hiker in winter with poles


If you’re hiking in just a few inches of snow, or on mixed terrain with dirt, snow, and ice, you should definitely look into getting either coils or spikes for your shoes. Coils (I use Yaktrax) are good for really mixed conditions, but if you’re looking at a lot of ice, you need to go to the more heavy-duty microspikes (I use Kahtoola) that will allow you to literally walk on a sheet of ice as if it were a regular dirt trail. They both come with a pouch so you can carry them with you and decide whether or not you need them. I also always hike with hiking poles in the winter, because you never know when you might come across a patch of ice, and this extra stability gives me the confidence to go out in all conditions with a baby on my back.

hiking snow snowshoes


More than 6 inches of snow is where hiking definitely gets tricky. With every step you’re going to sink into the snow, and this quickly becomes an insurmountable obstacle. That’s when I pull out my snowshoes. It’s still hard work if the snow is deep, but at least walking is physically possible! Mine are Pathfinder snowshoes from L.L. Bean, but anything lightweight and intended for combination walking-hiking will do–just don’t get anything too technical, unless you’re planning on climbing real mountains, because these can get pretty heavy.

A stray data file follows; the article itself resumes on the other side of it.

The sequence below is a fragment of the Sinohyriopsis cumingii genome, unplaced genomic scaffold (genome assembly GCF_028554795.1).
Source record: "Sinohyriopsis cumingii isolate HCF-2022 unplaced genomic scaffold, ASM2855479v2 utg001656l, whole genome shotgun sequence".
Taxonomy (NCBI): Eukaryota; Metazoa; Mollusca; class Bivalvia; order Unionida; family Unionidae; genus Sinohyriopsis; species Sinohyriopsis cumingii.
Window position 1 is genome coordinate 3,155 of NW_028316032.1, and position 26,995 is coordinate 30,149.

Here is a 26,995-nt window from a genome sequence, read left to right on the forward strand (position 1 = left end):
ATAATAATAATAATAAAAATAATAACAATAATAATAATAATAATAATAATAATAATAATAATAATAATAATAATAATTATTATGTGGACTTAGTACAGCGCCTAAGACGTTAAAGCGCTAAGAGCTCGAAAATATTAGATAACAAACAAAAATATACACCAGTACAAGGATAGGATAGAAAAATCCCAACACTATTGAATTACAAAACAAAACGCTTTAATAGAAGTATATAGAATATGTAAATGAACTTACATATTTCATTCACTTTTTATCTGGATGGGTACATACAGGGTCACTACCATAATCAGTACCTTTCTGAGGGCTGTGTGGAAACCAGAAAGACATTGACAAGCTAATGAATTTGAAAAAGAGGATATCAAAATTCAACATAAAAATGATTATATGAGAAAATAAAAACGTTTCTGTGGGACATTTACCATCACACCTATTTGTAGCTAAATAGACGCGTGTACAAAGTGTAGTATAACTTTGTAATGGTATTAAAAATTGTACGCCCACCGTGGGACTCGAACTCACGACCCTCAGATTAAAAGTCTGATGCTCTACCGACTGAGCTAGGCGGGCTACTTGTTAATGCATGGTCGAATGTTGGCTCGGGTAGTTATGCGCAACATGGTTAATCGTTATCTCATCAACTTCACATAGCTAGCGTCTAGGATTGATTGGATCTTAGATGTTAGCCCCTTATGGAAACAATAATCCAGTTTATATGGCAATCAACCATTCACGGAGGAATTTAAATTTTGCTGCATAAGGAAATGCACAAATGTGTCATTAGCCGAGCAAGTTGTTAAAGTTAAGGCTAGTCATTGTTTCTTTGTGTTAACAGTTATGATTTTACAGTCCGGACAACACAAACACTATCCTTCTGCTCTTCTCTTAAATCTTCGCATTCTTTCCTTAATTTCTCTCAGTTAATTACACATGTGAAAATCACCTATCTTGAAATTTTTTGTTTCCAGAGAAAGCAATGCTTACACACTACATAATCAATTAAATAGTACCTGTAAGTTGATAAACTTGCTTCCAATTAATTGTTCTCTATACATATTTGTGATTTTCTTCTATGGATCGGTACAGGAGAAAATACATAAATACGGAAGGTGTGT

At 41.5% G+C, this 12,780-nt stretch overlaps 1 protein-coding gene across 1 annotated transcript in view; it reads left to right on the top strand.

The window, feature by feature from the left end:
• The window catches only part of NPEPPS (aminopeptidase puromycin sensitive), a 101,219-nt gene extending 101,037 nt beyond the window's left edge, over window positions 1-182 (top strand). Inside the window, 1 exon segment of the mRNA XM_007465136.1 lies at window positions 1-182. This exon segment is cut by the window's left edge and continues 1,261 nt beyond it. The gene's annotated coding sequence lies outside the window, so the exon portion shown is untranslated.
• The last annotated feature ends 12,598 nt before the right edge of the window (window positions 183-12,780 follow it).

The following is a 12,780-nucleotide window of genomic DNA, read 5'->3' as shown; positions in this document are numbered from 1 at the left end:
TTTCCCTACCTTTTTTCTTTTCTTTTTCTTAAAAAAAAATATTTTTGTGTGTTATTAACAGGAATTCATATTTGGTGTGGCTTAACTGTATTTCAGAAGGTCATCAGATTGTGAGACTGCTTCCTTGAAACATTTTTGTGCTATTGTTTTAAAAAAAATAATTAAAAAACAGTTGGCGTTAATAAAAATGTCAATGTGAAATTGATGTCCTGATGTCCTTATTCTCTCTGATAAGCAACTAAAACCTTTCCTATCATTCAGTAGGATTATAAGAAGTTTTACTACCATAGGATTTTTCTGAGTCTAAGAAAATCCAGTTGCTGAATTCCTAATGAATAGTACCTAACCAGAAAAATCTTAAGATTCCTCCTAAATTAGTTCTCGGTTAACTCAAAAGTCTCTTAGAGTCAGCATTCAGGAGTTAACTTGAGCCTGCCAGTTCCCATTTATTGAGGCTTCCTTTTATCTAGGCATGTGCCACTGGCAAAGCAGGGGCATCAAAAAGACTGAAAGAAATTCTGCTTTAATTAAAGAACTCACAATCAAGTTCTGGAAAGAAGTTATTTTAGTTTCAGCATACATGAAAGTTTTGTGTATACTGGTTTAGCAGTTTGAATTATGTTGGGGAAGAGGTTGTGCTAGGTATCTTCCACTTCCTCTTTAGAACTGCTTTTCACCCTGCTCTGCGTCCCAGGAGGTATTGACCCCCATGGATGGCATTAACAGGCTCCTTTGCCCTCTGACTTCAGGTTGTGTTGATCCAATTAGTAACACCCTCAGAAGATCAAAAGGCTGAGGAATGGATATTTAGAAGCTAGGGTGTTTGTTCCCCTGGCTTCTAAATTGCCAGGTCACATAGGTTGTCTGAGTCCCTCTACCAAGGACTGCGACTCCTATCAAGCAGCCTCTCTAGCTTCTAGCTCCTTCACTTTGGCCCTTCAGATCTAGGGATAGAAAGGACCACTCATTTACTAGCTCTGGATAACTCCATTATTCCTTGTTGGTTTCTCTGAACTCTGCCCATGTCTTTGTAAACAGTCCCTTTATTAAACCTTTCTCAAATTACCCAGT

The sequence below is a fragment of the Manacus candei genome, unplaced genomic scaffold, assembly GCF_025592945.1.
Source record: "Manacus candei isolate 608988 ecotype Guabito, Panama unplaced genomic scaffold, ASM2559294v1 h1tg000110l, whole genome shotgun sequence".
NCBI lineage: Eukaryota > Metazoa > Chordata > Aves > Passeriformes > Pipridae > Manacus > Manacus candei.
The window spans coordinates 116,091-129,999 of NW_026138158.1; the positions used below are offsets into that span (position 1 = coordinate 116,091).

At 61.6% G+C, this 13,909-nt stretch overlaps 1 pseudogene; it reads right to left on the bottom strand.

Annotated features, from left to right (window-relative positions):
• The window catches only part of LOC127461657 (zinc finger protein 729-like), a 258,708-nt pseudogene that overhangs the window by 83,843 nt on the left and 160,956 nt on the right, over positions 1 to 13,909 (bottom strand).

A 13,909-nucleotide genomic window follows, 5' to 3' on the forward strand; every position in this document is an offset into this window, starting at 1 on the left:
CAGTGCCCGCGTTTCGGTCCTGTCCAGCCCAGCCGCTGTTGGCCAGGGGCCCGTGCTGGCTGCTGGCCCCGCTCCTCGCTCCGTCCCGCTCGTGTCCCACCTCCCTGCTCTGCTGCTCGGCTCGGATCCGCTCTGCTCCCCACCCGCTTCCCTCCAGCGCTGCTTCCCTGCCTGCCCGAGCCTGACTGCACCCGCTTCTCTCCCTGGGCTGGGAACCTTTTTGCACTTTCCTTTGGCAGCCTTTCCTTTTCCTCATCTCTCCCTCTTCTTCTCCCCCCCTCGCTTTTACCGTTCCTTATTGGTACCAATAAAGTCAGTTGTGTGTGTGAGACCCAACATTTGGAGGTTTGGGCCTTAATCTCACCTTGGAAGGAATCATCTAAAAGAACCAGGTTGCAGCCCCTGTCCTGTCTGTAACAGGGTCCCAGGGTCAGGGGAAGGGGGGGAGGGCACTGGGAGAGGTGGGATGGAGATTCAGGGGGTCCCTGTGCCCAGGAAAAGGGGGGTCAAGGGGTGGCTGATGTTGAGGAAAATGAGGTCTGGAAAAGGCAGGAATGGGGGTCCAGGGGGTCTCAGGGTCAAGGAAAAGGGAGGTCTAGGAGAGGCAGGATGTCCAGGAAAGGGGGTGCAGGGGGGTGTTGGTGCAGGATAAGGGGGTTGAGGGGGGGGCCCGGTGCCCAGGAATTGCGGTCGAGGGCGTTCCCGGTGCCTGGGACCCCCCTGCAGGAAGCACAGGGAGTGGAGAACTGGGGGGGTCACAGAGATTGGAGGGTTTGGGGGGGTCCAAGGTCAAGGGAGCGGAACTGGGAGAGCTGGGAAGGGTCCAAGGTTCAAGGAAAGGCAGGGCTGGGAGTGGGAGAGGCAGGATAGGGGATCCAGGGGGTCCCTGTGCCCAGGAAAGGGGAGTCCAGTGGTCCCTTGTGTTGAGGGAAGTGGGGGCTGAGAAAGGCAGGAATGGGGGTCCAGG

baby in winter gear

Dressing the baby

Dressing my pre-walking baby, who’s just coming along for the ride on my back, is pretty straightforward. Just as with myself, I dress her in a wicking base layer (we have an Ella’s wool set and also a Patagonia synthetic set). For her second layer, I use pretty much any long-sleeve shirt and pants. Next come the wool socks and fleece booties–followed by fleece pants if it’s below 25F–and then a hat and winter bunting.

Other winter weather gear tricks

For really sunny days, I use a winter hat with a visor to keep the sun out of her eyes (Patagonia baby reversible shell hat). If it’s brutally cold, I put a Cozey7 Trailhopper right over the bunting. But if we’re going to play in the snow, I use an Oakiwear rain suit over the bunting instead! I also like waterproof mittens and booties (we like Stonz) for extra warmth and protection. One more trick I’ve found useful is taking an umbrella out if it’s snowing – that way snow doesn’t pile up between the two of us when she’s on my back!

snowy day with umbrella

It’s definitely a lot of gear, but as long as it’s kept in the same place, either in the same drawer, or in a special box or pouch, then it’s pretty easy to get it all on in 5 to 10 minutes and get out the door! And while I’ve definitely longed for the outdoors when sitting inside, I have never regretted spending time outside! It takes preparation and practice, but there’s no reason for northern Hike it Baby branches to shut down in the winter if parents and kids have the right gear!

snowy reflection in mirror